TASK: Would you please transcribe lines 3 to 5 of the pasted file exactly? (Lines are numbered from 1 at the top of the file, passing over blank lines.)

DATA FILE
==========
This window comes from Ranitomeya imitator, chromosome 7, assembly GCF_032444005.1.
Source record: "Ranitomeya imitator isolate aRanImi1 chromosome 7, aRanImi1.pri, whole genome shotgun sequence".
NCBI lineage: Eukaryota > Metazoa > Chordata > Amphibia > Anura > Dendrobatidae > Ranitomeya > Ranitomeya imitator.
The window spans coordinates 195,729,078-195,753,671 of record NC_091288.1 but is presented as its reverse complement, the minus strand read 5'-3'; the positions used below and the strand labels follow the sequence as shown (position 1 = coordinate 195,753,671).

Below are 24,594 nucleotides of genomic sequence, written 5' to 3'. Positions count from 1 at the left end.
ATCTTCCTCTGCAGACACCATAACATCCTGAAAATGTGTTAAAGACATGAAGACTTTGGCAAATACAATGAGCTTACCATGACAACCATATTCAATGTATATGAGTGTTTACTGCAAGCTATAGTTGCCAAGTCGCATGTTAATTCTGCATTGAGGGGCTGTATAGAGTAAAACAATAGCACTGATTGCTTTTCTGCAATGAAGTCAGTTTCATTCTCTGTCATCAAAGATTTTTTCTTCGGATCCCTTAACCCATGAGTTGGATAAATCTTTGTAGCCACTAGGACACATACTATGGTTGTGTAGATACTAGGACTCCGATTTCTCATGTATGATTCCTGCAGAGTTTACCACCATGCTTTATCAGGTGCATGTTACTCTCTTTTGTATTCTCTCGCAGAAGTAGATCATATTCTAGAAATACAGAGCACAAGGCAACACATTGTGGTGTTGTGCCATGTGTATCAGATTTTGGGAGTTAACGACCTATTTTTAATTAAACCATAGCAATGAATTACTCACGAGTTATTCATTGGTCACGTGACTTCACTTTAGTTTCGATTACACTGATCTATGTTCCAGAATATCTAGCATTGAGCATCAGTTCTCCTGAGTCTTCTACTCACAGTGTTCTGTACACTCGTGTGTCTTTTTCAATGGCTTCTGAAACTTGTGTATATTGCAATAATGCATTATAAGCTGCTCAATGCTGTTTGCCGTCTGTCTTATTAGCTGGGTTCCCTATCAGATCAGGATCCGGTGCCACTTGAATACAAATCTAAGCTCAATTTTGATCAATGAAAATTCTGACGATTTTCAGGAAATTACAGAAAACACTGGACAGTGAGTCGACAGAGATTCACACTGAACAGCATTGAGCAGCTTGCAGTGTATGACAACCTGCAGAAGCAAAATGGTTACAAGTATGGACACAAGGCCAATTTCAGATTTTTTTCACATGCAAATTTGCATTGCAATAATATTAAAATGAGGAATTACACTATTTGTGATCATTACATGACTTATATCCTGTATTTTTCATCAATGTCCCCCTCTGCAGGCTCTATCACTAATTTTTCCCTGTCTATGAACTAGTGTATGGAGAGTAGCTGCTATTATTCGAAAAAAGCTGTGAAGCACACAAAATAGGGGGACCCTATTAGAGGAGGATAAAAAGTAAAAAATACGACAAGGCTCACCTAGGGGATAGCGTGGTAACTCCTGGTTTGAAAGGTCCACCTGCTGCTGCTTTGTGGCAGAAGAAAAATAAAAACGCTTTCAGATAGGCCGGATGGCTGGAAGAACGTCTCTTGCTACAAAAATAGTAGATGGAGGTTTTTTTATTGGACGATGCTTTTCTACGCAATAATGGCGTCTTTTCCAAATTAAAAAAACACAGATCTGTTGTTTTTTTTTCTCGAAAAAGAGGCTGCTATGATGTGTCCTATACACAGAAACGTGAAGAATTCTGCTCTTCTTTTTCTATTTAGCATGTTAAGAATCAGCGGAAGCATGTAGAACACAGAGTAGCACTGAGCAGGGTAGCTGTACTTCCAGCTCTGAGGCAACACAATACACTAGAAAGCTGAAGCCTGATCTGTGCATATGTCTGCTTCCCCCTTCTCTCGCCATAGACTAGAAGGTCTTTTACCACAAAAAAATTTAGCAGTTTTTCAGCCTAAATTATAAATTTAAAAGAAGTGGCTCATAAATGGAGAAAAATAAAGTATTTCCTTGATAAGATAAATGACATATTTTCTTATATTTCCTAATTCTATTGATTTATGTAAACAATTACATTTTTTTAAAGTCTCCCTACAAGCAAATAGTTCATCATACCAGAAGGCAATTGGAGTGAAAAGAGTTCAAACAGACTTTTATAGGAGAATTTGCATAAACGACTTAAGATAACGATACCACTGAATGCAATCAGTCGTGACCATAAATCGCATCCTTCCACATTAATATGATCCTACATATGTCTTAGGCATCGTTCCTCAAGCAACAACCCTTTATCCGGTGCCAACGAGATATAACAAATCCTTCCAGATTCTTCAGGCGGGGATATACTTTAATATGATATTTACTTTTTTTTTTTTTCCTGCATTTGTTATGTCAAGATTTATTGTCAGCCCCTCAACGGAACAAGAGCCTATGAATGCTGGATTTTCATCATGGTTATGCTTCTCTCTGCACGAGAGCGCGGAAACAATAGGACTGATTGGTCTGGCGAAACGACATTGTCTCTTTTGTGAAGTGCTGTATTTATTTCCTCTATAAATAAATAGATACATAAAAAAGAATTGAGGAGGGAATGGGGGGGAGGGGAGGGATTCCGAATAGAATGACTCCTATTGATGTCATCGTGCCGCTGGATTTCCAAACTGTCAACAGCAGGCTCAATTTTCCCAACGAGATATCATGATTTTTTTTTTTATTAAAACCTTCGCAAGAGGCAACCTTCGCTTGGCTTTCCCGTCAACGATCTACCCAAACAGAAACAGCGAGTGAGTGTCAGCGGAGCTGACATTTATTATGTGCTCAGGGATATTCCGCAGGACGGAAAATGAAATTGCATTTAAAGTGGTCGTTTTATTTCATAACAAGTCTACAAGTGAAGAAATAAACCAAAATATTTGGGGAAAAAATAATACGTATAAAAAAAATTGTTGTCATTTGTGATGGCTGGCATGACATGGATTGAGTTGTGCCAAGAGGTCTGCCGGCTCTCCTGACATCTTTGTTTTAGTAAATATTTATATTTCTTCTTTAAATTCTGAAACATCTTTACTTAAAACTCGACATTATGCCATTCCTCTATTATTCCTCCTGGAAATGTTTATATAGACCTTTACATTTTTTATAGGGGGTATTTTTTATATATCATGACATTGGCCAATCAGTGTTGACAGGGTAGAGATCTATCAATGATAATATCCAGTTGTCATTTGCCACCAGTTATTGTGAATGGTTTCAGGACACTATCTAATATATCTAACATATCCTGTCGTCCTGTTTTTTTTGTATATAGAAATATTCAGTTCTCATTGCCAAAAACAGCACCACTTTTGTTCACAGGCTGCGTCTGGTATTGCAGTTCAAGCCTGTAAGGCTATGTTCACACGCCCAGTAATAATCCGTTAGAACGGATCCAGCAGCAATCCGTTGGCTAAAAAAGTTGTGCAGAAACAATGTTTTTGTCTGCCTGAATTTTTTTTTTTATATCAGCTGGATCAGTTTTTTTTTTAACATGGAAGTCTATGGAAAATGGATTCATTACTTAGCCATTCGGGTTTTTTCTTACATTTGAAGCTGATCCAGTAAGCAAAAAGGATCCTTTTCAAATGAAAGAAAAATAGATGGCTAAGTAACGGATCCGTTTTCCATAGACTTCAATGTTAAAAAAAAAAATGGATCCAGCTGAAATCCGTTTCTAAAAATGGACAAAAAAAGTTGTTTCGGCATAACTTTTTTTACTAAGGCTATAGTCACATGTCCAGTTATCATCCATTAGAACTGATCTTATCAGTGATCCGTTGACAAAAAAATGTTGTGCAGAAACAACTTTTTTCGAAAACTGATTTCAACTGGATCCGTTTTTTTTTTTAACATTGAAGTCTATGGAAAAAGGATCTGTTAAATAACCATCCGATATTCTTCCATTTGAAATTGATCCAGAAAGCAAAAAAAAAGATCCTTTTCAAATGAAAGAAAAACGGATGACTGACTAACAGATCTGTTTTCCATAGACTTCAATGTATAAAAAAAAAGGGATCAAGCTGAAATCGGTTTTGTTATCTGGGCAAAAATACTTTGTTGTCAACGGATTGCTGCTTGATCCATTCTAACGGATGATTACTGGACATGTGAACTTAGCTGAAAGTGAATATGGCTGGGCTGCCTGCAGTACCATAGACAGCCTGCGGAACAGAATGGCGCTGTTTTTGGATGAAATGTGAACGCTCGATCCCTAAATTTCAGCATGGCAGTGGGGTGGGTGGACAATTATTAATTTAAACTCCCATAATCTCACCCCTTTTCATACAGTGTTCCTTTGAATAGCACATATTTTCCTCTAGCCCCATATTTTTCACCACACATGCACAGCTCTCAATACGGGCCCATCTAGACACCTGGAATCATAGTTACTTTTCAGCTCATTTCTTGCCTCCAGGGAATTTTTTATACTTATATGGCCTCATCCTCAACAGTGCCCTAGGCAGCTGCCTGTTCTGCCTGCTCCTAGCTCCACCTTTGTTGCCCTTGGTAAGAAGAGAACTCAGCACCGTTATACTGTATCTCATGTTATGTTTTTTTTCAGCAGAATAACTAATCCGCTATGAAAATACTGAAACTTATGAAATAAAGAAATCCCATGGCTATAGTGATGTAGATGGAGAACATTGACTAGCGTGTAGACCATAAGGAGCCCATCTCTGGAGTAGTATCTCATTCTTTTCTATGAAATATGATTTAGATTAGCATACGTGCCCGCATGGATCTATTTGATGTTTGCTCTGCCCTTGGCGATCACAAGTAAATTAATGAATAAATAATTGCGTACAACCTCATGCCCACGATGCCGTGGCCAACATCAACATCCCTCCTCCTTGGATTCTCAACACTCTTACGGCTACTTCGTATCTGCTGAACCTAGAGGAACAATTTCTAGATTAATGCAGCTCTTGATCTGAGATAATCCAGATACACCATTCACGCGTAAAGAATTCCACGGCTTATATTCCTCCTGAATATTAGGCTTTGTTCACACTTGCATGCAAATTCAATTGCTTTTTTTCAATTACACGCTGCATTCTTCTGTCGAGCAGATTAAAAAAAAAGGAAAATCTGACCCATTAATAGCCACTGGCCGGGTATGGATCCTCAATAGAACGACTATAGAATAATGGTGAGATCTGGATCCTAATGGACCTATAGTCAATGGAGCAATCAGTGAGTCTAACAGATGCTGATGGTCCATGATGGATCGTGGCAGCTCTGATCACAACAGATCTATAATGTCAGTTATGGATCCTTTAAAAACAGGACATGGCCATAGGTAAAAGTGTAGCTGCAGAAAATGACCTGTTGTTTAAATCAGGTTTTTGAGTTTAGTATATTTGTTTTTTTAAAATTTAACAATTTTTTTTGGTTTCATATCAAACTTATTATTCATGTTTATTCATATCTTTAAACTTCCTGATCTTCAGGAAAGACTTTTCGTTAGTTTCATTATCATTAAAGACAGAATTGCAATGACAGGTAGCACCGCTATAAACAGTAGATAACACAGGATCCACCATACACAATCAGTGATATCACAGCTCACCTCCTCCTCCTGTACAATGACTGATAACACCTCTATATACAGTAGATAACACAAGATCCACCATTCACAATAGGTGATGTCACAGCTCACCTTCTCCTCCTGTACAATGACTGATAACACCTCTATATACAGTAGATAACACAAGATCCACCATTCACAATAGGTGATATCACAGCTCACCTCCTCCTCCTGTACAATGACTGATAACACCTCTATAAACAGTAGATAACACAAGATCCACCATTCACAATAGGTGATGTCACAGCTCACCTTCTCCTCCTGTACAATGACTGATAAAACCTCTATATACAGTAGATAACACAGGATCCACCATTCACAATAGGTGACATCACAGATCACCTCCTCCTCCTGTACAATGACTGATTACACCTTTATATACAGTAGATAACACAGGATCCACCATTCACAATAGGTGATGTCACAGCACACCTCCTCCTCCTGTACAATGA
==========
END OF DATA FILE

NCBI lineage: Eukaryota > Metazoa > Chordata > Amphibia > Anura > Dendrobatidae > Ranitomeya > Ranitomeya imitator.
The window spans coordinates 195,729,078-195,753,671 of record NC_091288.1 but is presented as its reverse complement, the minus strand read 5'-3'; the positions used below and the strand labels follow the sequence as shown (position 1 = coordinate 195,753,671).

Below are 24,594 nucleotides of genomic sequence, written 5' to 3'. Positions count from 1 at the left end.